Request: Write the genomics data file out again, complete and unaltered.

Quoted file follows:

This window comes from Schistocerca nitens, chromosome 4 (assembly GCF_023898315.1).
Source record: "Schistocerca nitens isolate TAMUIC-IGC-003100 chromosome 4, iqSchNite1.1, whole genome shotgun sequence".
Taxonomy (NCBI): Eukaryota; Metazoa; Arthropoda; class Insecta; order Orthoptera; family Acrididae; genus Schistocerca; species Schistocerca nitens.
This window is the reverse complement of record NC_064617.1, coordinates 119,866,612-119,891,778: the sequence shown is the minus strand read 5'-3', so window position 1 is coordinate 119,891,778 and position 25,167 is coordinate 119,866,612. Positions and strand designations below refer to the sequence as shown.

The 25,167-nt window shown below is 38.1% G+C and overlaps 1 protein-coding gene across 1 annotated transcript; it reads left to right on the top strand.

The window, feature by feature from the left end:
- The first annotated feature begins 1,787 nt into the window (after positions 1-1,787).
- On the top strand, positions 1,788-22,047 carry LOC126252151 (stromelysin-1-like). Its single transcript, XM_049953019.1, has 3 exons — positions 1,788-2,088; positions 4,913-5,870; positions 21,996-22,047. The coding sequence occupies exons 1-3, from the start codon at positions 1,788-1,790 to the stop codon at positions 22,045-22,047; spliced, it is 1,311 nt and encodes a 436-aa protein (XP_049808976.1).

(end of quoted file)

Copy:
This window comes from Schistocerca nitens, chromosome 4 (assembly GCF_023898315.1).
Source record: "Schistocerca nitens isolate TAMUIC-IGC-003100 chromosome 4, iqSchNite1.1, whole genome shotgun sequence".
Taxonomy (NCBI): Eukaryota; Metazoa; Arthropoda; class Insecta; order Orthoptera; family Acrididae; genus Schistocerca; species Schistocerca nitens.
This window is the reverse complement of record NC_064617.1, coordinates 119,866,612-119,891,778: the sequence shown is the minus strand read 5'-3', so window position 1 is coordinate 119,891,778 and position 25,167 is coordinate 119,866,612. Positions and strand designations below refer to the sequence as shown.

The 25,167-nt window shown below is 38.1% G+C and overlaps 1 protein-coding gene across 1 annotated transcript; it reads left to right on the top strand.

The window, feature by feature from the left end:
- The first annotated feature begins 1,787 nt into the window (after positions 1-1,787).
- On the top strand, positions 1,788-22,047 carry LOC126252151 (stromelysin-1-like). Its single transcript, XM_049953019.1, has 3 exons — positions 1,788-2,088; positions 4,913-5,870; positions 21,996-22,047. The coding sequence occupies exons 1-3, from the start codon at positions 1,788-1,790 to the stop codon at positions 22,045-22,047; spliced, it is 1,311 nt and encodes a 436-aa protein (XP_049808976.1).